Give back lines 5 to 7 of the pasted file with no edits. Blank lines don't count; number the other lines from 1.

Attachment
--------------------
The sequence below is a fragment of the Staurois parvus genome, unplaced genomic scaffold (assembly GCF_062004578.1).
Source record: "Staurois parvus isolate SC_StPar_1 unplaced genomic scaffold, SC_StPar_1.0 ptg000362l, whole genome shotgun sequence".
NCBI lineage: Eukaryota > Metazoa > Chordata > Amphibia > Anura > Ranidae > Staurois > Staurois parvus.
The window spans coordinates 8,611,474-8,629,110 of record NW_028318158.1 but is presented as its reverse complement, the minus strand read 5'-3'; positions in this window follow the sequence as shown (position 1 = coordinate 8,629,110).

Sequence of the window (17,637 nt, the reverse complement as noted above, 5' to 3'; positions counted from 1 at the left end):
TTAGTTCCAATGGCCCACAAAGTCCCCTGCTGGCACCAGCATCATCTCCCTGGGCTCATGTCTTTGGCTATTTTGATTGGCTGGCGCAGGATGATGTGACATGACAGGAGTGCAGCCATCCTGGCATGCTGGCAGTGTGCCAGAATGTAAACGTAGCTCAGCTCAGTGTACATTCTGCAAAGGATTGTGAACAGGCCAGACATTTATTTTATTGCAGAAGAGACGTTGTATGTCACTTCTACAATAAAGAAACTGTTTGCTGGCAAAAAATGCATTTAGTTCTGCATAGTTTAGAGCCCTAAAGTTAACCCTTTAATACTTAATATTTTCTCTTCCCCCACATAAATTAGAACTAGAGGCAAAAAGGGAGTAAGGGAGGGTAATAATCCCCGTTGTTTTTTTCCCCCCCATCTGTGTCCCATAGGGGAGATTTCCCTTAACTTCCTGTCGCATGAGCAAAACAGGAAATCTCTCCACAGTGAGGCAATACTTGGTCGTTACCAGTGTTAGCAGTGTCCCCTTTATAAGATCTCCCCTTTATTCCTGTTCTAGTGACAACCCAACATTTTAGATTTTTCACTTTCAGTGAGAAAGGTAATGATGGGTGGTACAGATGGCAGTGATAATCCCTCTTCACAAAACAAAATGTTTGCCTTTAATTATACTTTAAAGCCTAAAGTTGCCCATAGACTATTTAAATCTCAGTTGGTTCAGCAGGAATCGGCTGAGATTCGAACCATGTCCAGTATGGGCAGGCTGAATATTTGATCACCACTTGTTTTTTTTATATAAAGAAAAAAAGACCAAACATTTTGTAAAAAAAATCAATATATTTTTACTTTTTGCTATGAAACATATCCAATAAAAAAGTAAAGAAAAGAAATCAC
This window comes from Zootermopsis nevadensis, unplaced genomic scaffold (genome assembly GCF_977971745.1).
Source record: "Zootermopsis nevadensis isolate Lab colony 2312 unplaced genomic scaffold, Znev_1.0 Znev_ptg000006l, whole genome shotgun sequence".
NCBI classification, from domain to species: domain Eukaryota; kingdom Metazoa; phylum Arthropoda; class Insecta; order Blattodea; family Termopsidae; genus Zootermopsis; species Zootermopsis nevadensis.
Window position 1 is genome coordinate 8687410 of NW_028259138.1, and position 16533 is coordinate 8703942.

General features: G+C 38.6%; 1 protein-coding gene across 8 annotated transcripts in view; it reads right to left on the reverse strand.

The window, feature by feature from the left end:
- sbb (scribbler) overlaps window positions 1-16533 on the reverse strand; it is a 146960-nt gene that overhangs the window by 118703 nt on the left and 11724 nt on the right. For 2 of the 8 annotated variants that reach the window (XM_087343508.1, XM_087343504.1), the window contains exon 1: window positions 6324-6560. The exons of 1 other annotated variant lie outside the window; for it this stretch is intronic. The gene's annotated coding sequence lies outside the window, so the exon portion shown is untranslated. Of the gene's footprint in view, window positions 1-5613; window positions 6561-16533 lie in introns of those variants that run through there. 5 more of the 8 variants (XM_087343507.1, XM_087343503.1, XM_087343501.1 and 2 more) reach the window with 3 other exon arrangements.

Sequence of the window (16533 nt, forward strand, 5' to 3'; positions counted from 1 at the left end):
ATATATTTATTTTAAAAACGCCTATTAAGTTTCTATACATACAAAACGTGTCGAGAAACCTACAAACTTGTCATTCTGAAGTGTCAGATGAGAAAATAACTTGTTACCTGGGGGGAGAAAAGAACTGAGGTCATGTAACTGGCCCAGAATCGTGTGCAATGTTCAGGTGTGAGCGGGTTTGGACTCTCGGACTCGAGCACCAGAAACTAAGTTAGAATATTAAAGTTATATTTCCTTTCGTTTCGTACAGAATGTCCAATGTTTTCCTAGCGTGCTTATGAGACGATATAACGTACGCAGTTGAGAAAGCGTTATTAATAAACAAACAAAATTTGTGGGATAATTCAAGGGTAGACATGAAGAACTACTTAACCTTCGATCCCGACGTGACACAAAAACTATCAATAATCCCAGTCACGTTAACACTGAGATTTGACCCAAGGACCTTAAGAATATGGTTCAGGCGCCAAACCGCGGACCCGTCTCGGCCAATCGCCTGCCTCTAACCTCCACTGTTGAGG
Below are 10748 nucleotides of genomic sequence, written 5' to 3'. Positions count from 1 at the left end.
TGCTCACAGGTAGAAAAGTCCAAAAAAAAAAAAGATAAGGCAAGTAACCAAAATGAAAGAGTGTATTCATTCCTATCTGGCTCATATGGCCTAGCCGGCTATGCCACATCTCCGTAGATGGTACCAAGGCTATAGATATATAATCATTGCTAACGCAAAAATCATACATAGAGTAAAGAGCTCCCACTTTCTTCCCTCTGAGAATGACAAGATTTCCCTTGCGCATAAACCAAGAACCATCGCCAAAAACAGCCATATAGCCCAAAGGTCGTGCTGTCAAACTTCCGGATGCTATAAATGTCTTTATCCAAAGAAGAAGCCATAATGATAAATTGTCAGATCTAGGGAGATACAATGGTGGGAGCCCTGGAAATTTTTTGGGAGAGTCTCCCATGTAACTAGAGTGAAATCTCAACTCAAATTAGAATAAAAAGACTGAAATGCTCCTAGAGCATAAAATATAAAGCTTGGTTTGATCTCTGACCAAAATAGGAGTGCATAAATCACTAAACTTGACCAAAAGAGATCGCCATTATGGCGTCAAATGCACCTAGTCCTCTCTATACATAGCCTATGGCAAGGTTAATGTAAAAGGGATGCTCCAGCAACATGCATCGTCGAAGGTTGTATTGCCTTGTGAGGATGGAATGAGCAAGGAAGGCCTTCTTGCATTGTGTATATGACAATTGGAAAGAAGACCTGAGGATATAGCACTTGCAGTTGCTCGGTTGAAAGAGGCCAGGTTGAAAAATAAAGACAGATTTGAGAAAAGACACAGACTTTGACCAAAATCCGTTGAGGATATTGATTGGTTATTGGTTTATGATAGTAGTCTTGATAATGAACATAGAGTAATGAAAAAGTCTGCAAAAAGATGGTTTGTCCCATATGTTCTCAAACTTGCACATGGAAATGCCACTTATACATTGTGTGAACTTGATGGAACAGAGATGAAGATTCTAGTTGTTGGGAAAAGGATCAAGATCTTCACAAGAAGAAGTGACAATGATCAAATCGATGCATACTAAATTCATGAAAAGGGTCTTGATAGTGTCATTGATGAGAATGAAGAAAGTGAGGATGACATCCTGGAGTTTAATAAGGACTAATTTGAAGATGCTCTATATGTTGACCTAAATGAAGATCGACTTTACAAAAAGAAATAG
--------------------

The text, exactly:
Sequence of the window (17,637 nt, the reverse complement as noted above, 5' to 3'; positions counted from 1 at the left end):
TTAGTTCCAATGGCCCACAAAGTCCCCTGCTGGCACCAGCATCATCTCCCTGGGCTCATGTCTTTGGCTATTTTGATTGGCTGGCGCAGGATGATGTGACATGACAGGAGTGCAGCCATCCTGGCATGCTGGCAGTGTGCCAGAATGTAAACGTAGCTCAGCTCAGTGTACATTCTGCAAAGGATTGTGAACAGGCCAGACATTTATTTTATTGCAGAAGAGACGTTGTATGTCACTTCTACAATAAAGAAACTGTTTGCTGGCAAAAAATGCATTTAGTTCTGCATAGTTTAGAGCCCTAAAGTTAACCCTTTAATACTTAATATTTTCTCTTCCCCCACATAAATTAGAACTAGAGGCAAAAAGGGAGTAAGGGAGGGTAATAATCCCCGTTGTTTTTTTCCCCCCCATCTGTGTCCCATAGGGGAGATTTCCCTTAACTTCCTGTCGCATGAGCAAAACAGGAAATCTCTCCACAGTGAGGCAATACTTGGTCGTTACCAGTGTTAGCAGTGTCCCCTTTATAAGATCTCCCCTTTATTCCTGTTCTAGTGACAACCCAACATTTTAGATTTTTCACTTTCAGTGAGAAAGGTAATGATGGGTGGTACAGATGGCAGTGATAATCCCTCTTCACAAAACAAAATGTTTGCCTTTAATTATACTTTAAAGCCTAAAGTTGCCCATAGACTATTTAAATCTCAGTTGGTTCAGCAGGAATCGGCTGAGATTCGAACCATGTCCAGTATGGGCAGGCTGAATATTTGATCACCACTTGTTTTTTTTATATAAAGAAAAAAAGACCAAACATTTTGTAAAAAAAATCAATATATTTTTACTTTTTGCTATGAAACATATCCAATAAAAAAGTAAAGAAAAGAAATCAC
This window comes from Zootermopsis nevadensis, unplaced genomic scaffold (genome assembly GCF_977971745.1).